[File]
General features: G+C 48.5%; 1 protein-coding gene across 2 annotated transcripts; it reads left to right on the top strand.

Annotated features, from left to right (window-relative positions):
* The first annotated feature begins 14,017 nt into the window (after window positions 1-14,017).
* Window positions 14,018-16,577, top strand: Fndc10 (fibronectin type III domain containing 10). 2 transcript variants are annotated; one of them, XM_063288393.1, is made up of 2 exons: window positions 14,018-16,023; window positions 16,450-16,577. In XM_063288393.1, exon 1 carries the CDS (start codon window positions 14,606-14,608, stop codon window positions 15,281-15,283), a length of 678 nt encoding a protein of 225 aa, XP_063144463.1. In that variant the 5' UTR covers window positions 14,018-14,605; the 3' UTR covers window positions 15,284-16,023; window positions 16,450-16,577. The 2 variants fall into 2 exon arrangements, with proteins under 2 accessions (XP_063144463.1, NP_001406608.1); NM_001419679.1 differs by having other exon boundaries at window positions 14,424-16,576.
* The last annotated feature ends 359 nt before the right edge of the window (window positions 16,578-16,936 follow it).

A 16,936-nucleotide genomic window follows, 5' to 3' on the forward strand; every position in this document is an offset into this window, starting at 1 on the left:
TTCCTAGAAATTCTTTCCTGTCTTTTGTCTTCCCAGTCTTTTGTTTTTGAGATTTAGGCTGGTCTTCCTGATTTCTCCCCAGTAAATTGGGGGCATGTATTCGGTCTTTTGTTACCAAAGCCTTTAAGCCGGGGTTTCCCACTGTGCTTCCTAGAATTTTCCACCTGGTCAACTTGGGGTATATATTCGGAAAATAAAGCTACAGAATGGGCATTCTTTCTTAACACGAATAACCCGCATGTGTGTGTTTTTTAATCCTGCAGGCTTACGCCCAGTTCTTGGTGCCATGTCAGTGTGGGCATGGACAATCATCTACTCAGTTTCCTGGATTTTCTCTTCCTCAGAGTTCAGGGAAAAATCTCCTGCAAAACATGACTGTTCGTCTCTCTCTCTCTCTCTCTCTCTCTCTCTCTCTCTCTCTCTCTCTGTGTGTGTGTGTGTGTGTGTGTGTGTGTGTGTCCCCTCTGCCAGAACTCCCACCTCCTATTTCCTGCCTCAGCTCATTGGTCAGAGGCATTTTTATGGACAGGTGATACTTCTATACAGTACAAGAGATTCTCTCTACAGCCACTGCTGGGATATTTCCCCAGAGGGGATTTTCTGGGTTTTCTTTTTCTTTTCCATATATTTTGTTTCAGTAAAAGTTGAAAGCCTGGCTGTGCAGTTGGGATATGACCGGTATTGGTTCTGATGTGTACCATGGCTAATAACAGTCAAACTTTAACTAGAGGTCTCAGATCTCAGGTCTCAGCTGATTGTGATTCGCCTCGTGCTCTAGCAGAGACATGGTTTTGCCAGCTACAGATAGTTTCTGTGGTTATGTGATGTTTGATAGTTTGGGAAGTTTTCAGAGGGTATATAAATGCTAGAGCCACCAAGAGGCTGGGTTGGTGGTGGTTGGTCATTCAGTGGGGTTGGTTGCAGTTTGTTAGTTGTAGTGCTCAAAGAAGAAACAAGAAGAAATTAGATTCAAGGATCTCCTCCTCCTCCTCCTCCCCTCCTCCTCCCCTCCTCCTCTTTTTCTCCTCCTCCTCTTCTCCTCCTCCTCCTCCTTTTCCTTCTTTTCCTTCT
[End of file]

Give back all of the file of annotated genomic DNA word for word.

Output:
General features: G+C 48.5%; 1 protein-coding gene across 2 annotated transcripts; it reads left to right on the top strand.

Annotated features, from left to right (window-relative positions):
* The first annotated feature begins 14,017 nt into the window (after window positions 1-14,017).
* Window positions 14,018-16,577, top strand: Fndc10 (fibronectin type III domain containing 10). 2 transcript variants are annotated; one of them, XM_063288393.1, is made up of 2 exons: window positions 14,018-16,023; window positions 16,450-16,577. In XM_063288393.1, exon 1 carries the CDS (start codon window positions 14,606-14,608, stop codon window positions 15,281-15,283), a length of 678 nt encoding a protein of 225 aa, XP_063144463.1. In that variant the 5' UTR covers window positions 14,018-14,605; the 3' UTR covers window positions 15,284-16,023; window positions 16,450-16,577. The 2 variants fall into 2 exon arrangements, with proteins under 2 accessions (XP_063144463.1, NP_001406608.1); NM_001419679.1 differs by having other exon boundaries at window positions 14,424-16,576.
* The last annotated feature ends 359 nt before the right edge of the window (window positions 16,578-16,936 follow it).

A 16,936-nucleotide genomic window follows, 5' to 3' on the forward strand; every position in this document is an offset into this window, starting at 1 on the left:
TTCCTAGAAATTCTTTCCTGTCTTTTGTCTTCCCAGTCTTTTGTTTTTGAGATTTAGGCTGGTCTTCCTGATTTCTCCCCAGTAAATTGGGGGCATGTATTCGGTCTTTTGTTACCAAAGCCTTTAAGCCGGGGTTTCCCACTGTGCTTCCTAGAATTTTCCACCTGGTCAACTTGGGGTATATATTCGGAAAATAAAGCTACAGAATGGGCATTCTTTCTTAACACGAATAACCCGCATGTGTGTGTTTTTTAATCCTGCAGGCTTACGCCCAGTTCTTGGTGCCATGTCAGTGTGGGCATGGACAATCATCTACTCAGTTTCCTGGATTTTCTCTTCCTCAGAGTTCAGGGAAAAATCTCCTGCAAAACATGACTGTTCGTCTCTCTCTCTCTCTCTCTCTCTCTCTCTCTCTCTCTCTCTCTCTGTGTGTGTGTGTGTGTGTGTGTGTGTGTGTGTCCCCTCTGCCAGAACTCCCACCTCCTATTTCCTGCCTCAGCTCATTGGTCAGAGGCATTTTTATGGACAGGTGATACTTCTATACAGTACAAGAGATTCTCTCTACAGCCACTGCTGGGATATTTCCCCAGAGGGGATTTTCTGGGTTTTCTTTTTCTTTTCCATATATTTTGTTTCAGTAAAAGTTGAAAGCCTGGCTGTGCAGTTGGGATATGACCGGTATTGGTTCTGATGTGTACCATGGCTAATAACAGTCAAACTTTAACTAGAGGTCTCAGATCTCAGGTCTCAGCTGATTGTGATTCGCCTCGTGCTCTAGCAGAGACATGGTTTTGCCAGCTACAGATAGTTTCTGTGGTTATGTGATGTTTGATAGTTTGGGAAGTTTTCAGAGGGTATATAAATGCTAGAGCCACCAAGAGGCTGGGTTGGTGGTGGTTGGTCATTCAGTGGGGTTGGTTGCAGTTTGTTAGTTGTAGTGCTCAAAGAAGAAACAAGAAGAAATTAGATTCAAGGATCTCCTCCTCCTCCTCCTCCCCTCCTCCTCCCCTCCTCCTCTTTTTCTCCTCCTCCTCTTCTCCTCCTCCTCCTCCTTTTCCTTCTTTTCCTTCT